Posted in Trees

What is this tree?

Do you know?

The blossoms might be yellow, saw a bit of a glint in one of the pods, which look like an elongated gumnuts. I’ve lived here for nearly 24 years, and recall these trees being planted, but have never noticed their flowers at all. It will be an Australian native tree. The flower pods are in clusters reminding me of the claw-like ranunculus bulb;

WP_20140811_004which then reminds me that I must weed, on the off-chance some of my little bulbs wish to appear this year. I have a small scattering of ranunculus,  anemones and sparaxis in my front garden. It won’t happen today, the weeding – we have another icy wind and blue sky day.

WP_20140811_002Photos taken yesterday on my phone.  Now, I must away to my class work, an assignment to complete and submit, for Learning How To Learn.

Author:

I started blogging in an effort to keep the old brain cells alive. I'm writing a fantasy series, I take more MOOCs than I can handle, and am trying to get my Nikon D3000 off auto. I live in Victoria, Australia, with my husband and our dog, Vika.

19 thoughts on “What is this tree?

    1. I thought you had it then, M-R, but then realised the leaf in the picture I found of that species had been nibbled at. These are an odd shaped leaf, with notches. The bud clusters are very much like the E. grossa, but in reverse – these are oddly slender at the tips. It must belong to one of the gums though. ❤

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      1. I’m pretty sure all the leaves are the same squat looking things, but I’ll check tomorrow on my walk.

        Do you like this theme M-R? It was annoying the crap out of me that the comments link was at the top of the post in the other. I’ve got to reinstate the widgets on the side yet and uncertain about featured image size, too.

        Liked by 1 person

      2. Not a lot. Or did you want me to dance about the topic ? … OF COURSE you didn’t.
        I don’t like themes that repeat images: I have no idea what the designers thought they were doing.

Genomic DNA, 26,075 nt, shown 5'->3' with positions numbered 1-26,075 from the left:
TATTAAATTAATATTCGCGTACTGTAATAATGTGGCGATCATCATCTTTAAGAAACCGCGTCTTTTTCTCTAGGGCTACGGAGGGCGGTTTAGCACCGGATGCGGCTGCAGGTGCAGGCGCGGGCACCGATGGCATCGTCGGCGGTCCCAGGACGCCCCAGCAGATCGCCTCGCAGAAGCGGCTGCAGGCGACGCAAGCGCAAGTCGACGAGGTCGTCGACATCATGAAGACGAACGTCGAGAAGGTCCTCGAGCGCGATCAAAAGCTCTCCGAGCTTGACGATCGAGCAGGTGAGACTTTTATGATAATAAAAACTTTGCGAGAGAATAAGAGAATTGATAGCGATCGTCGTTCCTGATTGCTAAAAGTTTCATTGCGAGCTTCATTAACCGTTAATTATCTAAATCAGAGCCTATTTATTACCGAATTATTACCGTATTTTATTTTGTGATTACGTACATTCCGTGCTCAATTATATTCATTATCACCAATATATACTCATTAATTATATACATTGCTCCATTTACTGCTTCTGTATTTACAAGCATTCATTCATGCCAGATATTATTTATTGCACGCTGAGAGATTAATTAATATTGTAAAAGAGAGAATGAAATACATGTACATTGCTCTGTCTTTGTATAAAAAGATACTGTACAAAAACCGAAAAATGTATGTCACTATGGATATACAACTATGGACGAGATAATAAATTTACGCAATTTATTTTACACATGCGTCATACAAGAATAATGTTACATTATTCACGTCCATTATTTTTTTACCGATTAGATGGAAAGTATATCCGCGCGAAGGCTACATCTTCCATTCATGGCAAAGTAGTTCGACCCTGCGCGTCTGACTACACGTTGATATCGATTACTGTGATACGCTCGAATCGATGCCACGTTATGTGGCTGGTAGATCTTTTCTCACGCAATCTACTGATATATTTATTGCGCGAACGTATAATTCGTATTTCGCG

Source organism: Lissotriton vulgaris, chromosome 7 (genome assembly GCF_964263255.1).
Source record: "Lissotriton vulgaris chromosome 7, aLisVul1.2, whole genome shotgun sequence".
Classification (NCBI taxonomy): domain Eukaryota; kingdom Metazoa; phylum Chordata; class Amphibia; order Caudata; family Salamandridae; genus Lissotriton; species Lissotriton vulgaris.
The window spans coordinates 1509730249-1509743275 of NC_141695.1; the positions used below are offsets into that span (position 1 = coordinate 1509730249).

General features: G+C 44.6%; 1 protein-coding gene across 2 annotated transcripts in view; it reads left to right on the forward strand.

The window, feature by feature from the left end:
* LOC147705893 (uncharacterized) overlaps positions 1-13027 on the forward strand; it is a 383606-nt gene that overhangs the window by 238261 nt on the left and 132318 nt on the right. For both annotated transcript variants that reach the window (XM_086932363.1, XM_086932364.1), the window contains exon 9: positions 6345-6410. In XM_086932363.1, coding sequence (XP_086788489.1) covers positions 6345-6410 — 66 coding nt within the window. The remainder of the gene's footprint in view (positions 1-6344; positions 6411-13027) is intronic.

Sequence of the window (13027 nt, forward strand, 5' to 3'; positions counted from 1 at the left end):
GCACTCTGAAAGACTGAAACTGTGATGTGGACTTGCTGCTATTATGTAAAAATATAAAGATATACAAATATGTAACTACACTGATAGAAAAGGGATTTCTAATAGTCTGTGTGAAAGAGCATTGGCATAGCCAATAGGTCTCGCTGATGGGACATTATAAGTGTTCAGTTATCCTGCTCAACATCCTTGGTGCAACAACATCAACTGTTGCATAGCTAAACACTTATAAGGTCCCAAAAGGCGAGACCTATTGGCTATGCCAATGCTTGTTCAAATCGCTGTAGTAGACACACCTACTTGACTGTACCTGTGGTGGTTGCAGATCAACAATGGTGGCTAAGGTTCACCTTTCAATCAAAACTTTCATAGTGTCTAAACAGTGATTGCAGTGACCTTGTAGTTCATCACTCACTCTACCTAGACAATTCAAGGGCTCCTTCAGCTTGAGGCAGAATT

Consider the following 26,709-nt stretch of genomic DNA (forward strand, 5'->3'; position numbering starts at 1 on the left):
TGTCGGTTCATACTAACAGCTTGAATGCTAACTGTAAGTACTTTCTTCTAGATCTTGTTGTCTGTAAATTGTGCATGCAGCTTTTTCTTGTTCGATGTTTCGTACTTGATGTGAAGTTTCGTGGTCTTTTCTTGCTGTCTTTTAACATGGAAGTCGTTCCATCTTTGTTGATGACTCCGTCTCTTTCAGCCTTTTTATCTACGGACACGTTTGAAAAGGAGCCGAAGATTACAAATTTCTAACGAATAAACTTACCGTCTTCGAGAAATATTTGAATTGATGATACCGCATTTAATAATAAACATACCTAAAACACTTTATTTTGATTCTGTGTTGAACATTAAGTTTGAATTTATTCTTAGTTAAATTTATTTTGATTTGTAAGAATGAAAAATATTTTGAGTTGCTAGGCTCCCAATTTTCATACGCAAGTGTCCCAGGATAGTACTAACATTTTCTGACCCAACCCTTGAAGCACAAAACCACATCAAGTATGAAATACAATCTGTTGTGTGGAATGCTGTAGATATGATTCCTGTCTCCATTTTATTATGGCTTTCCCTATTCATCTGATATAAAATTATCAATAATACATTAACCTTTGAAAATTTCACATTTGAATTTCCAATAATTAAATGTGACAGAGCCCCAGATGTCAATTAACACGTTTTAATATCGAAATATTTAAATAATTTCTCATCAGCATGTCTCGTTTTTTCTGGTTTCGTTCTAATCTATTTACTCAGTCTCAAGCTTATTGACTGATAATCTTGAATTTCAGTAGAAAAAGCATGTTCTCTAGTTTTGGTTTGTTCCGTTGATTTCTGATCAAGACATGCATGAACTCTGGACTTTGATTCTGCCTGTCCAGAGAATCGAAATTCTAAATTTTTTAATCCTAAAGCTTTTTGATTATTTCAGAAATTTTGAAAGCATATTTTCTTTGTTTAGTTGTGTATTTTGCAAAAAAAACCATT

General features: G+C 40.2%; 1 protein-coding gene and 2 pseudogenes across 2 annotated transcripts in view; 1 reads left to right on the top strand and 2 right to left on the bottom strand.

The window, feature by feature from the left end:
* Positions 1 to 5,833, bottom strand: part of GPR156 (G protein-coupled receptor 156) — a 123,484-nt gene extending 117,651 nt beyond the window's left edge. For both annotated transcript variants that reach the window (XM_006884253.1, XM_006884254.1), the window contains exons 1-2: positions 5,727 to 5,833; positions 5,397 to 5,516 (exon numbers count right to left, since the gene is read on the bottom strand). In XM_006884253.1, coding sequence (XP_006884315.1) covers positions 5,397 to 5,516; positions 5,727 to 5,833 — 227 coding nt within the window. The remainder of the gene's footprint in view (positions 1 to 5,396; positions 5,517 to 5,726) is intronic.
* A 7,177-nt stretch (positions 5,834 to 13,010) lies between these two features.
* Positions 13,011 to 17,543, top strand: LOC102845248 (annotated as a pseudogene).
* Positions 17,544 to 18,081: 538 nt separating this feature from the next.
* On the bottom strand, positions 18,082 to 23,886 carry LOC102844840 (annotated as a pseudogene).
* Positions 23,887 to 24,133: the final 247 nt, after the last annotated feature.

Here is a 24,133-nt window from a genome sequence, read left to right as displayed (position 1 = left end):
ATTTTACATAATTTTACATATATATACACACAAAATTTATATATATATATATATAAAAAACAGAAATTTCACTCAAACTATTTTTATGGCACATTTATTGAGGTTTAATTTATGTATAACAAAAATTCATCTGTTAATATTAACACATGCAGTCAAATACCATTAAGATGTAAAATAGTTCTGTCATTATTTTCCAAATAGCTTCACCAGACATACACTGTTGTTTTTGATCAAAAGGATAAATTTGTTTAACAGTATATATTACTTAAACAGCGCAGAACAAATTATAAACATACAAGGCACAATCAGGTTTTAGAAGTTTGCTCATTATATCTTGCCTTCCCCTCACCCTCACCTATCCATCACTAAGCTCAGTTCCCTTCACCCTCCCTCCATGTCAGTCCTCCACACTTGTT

I’m not even keen on featured images. In fact, for all I know I’m mixing up those two things …
        I’m your minimalist, I guess, me love: one of my reasons for eliminating ‘Likes’ was that they’re messy !!!! 😀
        I don’t care where the comments link is, provided it’s bloody CLEAR; because when you click ‘like’ and you’re asked if you want to comment, you’re going to be taken to them willy-nilly, aincha ?
        It’s such fun changing themes: give it another burl …

        Liked by 1 person

      3. It did give it another burl, or two. You weren’t mixing up anything M-R. That last one you saw duplicated the featured image at the same size which was silly. But there wouldn’t have been two of the photos in the post if I hadn’t made the original that way. Ta. 🙂

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  1. Reblogged this on Christine R and commented:
    I have a blossom for this shrub, now – and discovered the name …
    from wikipedia
    Eucalyptus platypus, also known as the Moort or Round-leaved Moort, is a small tree which occurs in an area between Albany and Esperance in Western Australia.

    It is a mallee Eucalyptus and grows to between 1.5m and 10 metres in height. The canopy of the tree is dense and rounded and the leaves are elliptical to orbicular. The bark is smooth and light brown, ageing to grey.

    A distinctive feature of this species are its elongated flat peduncles which are about 3 cm long and 1 cm wide. These are referred to in its specific name platypus which is derived from the Greek words πλατύς (platy: flat, broad) and πους (pous: foot). The peduncles support stalkless buds with long, conical caps in clusters of up to seven. These are followed by greenish-yellow (or occasionally white, cream or (rarely) red) flowers in spring and summer which are to some degree obscured by the dense foliage.

    Well, M-R, you weren’t far wrong when you said it was a mallee. 🙂

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      1. I think there are probably hundreds of them, Tess, and some smell more than others. I took notice today, but couldn’t smell this one above the pine tree behind me. There was a slight scent when I crushed a leaf. In contrast, I love getting to the other end of the service road – there I’m enveloped in eucalyptus scent, especially wonderful after rain or a storm when the leaves have been bruised.

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